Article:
Tamiya X-27 Clear Red was an obvious candidate to replace Forge World Angron Red but the Tamiya Clear line is alcohol based (I think). Trying to thin it with my usual selection of thinners leads to tears (and those also don't improve the thinning process). In the end I went for an internet hint and ordered a few pots of MiniTaire Ghost Tint (Fresh Blood, Plasma Fluids, Green, Purple and Blue). The Ghost Tint line is an airbrush ready line of transparent  paints that sounded perfect for the job. I followed the Forge World Masterclass starting out with Vallejo Steel and Aluminum airbrush ready metallics and then using MiniTaire Plasma Fluids (light blue) to pre shade panel lines and the MiniTaire Green for the darkest shadows. After that it was a matter of patiently spraying on about four or five coats (I lost count somewhere) of MiniTaire Fresh Blood. The first layer was best described as 'wimpy pink(ish)' but it is important to let the coats dry and keep at it. If you don't the Knight will be called 'Sir Runner' in reference to the paint runs on his armor panels. It's also where the simultaneous work on the barricades (and a new dedicated hairdryer for drying paint) came in handy.

A quick work in progress shot seems appropriate at this point.
For the body I considered trying the Forge World method, but knowing my patience and skill I opted for a bit of Duncan inspired work. I ended up washing the metallic body of the Knight with a thick black wash from a Vallejo (73301) Black Shade followed by a quick drybrush of Ironbreaker.

I just had to add a Thunderstrike Gauntlet, it looks so wonderfully menacing.
To add color and further tie in the Knight with my budding Adeptus Mechanicus army I opted to paint all ribbed cables (Prussian) blue then, still high on at least nearing the Forge Word effect I decided to paint all non-ribbed cables yellow banded with black. It was a chore (and good practice) and you can see two of these cables on the Power Fist Thunderstrike Gauntlet above. Not perfect, but I'm very happy with it. Applying the decals/transfers was easier then with most models as the underground on the armor panels was already gloss (saving a step). After adding them I added a coat of Ardcoat as usual to fix them in place, using Vallejo Matt Polyurethane Varnish on the banner between the legs to restore its non-gloss surface.

I love Vallejo Game Color Fluo Green. It is an almost impossible color to apply but when it works, it works.
Last but not least the base needs a bit of a mention. Following an oddly voiced Painting Clinic video I used Wood Filler to create the basic outline with room for a puddle in the middle and a few small rock to weigh it down slightly. I cut a barrel from the GW Combat Accessory frame (now known as Munitorum Armoured Containers) in half. As with the rest of the army I painted the base Khorne Red and covered it with huge blobs of Agrellan Earth for the crackle effect. The pool with the barrels was painted with a few random greens and then given multiple thin airbrushed coats of Vallejo Game Color Fluo Green. When the knight was finished I discovered the hard way that I forgot to check whether he could actually stand on his base  (in my defense, I was in a painting fugue). I ended up mixing some Wood Filler with Khorne Red to cover the gaps between the Knights feet and the ground. I mixed the filler with paint hoping I would not have to repaint it. Silly me, it turned the goop pink. So next was a new layer of Khorne Red, blow drying and finally adding more Agrellan Earth to the newly formed bits of ground. This morning, to my relief, it turned out reasonably well. I ended up quickly washing the bits with a quick mix of Army Painter Dark Tone and Strong Shade. I sprayed more Vallejo Fluo around the pool to green up the newly formed bits of ground (and the legs of the knight). As a final step I thinned down a bit of Baneblade Brown to dust up the lower legs of the Knight. As a last step I added a few Mordheim Tufts.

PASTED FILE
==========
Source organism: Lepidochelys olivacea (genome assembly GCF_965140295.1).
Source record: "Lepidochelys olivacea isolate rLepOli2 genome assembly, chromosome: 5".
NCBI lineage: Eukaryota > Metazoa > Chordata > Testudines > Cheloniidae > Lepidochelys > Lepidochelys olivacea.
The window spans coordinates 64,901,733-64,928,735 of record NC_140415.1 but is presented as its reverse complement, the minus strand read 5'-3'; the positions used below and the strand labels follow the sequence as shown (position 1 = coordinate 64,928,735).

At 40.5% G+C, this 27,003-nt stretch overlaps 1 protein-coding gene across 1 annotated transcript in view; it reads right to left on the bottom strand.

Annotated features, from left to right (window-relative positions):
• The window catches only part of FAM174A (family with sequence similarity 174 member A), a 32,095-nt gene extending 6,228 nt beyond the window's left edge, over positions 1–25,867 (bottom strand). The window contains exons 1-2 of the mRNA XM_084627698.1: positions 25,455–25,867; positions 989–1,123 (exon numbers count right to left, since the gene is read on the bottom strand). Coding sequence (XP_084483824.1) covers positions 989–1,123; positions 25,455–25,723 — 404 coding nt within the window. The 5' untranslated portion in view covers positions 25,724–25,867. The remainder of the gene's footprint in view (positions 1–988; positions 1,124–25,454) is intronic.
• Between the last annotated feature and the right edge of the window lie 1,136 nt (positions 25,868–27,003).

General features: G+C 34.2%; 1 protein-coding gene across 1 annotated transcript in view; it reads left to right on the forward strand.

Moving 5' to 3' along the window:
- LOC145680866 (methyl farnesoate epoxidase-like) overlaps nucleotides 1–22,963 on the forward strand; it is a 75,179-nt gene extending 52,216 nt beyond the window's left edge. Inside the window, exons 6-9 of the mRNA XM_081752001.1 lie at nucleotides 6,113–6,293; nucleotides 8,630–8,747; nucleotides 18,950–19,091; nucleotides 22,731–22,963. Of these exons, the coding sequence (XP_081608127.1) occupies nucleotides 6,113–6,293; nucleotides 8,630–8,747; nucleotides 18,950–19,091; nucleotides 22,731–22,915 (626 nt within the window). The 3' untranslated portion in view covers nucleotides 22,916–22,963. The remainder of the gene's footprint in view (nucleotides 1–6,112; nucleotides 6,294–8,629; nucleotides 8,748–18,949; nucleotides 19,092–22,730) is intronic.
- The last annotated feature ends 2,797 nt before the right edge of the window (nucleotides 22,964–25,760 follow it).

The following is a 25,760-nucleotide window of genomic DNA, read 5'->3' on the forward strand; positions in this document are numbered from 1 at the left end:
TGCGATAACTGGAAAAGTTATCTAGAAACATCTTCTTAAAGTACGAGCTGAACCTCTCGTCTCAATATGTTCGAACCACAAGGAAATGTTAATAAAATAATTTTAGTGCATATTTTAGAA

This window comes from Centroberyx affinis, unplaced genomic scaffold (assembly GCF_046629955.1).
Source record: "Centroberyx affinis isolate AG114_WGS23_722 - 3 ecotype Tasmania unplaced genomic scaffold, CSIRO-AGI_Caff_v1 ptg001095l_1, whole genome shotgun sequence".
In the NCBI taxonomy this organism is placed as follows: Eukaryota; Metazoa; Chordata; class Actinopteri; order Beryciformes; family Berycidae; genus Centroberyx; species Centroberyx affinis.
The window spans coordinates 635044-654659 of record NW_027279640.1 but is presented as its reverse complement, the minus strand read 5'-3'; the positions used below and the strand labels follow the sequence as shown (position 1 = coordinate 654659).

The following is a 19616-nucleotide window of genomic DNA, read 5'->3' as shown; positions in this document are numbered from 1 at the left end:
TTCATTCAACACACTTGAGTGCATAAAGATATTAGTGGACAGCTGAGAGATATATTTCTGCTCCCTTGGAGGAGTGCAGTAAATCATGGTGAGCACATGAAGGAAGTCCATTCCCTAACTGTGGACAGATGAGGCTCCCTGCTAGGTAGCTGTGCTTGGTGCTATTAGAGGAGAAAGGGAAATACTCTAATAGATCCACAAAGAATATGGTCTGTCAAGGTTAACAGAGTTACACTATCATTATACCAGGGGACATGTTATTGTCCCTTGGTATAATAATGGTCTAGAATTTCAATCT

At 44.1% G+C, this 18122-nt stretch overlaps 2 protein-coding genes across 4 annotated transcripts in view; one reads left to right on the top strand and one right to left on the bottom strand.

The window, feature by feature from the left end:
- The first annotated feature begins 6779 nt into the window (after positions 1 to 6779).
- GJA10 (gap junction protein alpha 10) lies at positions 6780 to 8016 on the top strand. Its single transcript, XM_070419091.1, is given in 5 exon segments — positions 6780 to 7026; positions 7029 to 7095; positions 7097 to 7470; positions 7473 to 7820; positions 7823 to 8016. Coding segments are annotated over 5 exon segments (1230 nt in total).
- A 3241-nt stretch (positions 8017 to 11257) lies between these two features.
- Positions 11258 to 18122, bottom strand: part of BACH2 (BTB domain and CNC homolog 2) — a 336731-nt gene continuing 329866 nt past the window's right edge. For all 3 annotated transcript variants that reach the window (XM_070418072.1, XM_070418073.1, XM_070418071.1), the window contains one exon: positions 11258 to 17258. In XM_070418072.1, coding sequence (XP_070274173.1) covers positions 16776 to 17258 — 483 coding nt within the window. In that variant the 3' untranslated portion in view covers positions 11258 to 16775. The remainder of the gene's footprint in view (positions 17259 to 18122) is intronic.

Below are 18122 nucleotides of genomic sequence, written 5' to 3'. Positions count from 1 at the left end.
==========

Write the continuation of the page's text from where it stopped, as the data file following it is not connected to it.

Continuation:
I am actually not old enough to enjoy Bingo this much.
Even though typing this I see some details I might want to improve, I will call this Knight Errant finished (for now). I don't think I have ever painted a huge model this fast (in four evenings) and I have to admit being rather happy with (most) of the results. As for the ongoing challenge of filling up my Wargame Bingo Card I (think I) can decide between 'Paint a vehicle' and 'Paint a monster' but I will pass on both as they will be easily achieved later this year. For this model I'll pick 'Paint a model and incorporate a technique you haven't mastered'. While I don't think I've mastered any technique, in the spirit of Bingo (I never expected to utter those words ;)  I think using pre-shading with transparant paints was definitely something new and therefore utterly unmastered. So that is where I'll put my stamp this time. Only 15 more spaces to go...

Now on with more painting (oh and work, family and all those good things that take you outside into the sunshine (or so I've been told...)).